Wait, How Many People Watched the Entire Second Season of ‘House of Cards’?

/ Feb 21, 2014


Netflix famously doesn’t disclose ratings for its original programming — the company’s argument being that since it’s not beholden to advertisers, it doesn’t need to.

It’s a fair point, but that doesn’t stop everyone from trying really hard to figure out many people are watching the service’s original shows — especially “House of Cards.” With it being the most decorated program to come out of the Netflix originals lineup (so far), everyone’s eyes are on the political drama.

So, how many eyes were on the political drama? According to a study from Procera Networks, about 2% of all Netflix subscribers in the US watched all 13 episodes of the second season in its first weekend* (our very own Jocelyn Johnson and Liz Shannon Miller were among those subscribers… crazy people). If you take that percentage and factor it into Netflix’s last-reported US subscriber numbers, we’re looking at roughly 668,000 people watching every episode of the second season during its first weekend.

If accurate, that’s a pretty strong number, and significantly better than when the first season of “House of Cards” premiered last February. Procera reports season two’s debut weekend numbers are four times that of season one’s.

This number also doesn’t factor into the people who are still diving through the show, and the others who have yet to get started on it (one of the benefits of not being limited by a TV season!).

How big was the viewership in general? Per Procera’s study, anywhere from 5-15% of all Netflix subscribers worldwide sampled at least one episode of the second season.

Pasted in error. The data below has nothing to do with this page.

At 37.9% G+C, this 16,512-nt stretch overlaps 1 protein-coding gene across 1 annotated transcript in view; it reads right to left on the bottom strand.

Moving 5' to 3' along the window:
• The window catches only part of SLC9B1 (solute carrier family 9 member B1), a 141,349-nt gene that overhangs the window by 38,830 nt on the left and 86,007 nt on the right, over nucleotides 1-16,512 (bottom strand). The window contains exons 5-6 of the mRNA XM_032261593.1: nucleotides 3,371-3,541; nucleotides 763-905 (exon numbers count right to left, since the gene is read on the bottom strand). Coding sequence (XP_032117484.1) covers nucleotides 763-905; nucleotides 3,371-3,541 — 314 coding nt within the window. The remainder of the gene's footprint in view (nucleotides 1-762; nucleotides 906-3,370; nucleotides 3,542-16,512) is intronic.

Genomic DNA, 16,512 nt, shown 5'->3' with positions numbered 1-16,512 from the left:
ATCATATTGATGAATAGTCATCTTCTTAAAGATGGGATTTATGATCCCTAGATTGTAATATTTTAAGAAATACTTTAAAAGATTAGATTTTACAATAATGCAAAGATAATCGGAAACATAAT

Supporting Netflix’s strategy of allowing its viewers to binge, Procera says the average number of episodes watched during the first weekend was three in the US, and five in Europe. Which kind of differs from those aforementioned super-bingers, as only 1% of European subscribers watched all 13 episodes of the second season.

Procera says it worked with “several worldwide broadband networks” to gather traffic data and see what the consumption levels were for “House of Cards.” Since Netflix doesn’t release ratings, this is the closest we’re going to get to having idea of how popular “House of Cards” is.

That said, you don’t really need me or Procera Networks to tell you that “House of Cards” is popular.

* Personally, I watched episodes one and two, then the season finale, then watched until episode nine. Now I refuse to watch anymore. Ask me why.

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  • I think this trend of trying to come up with numbers for Netflix audience habits is both informative professionally and hilarious and also a bit scary with how much info is available.

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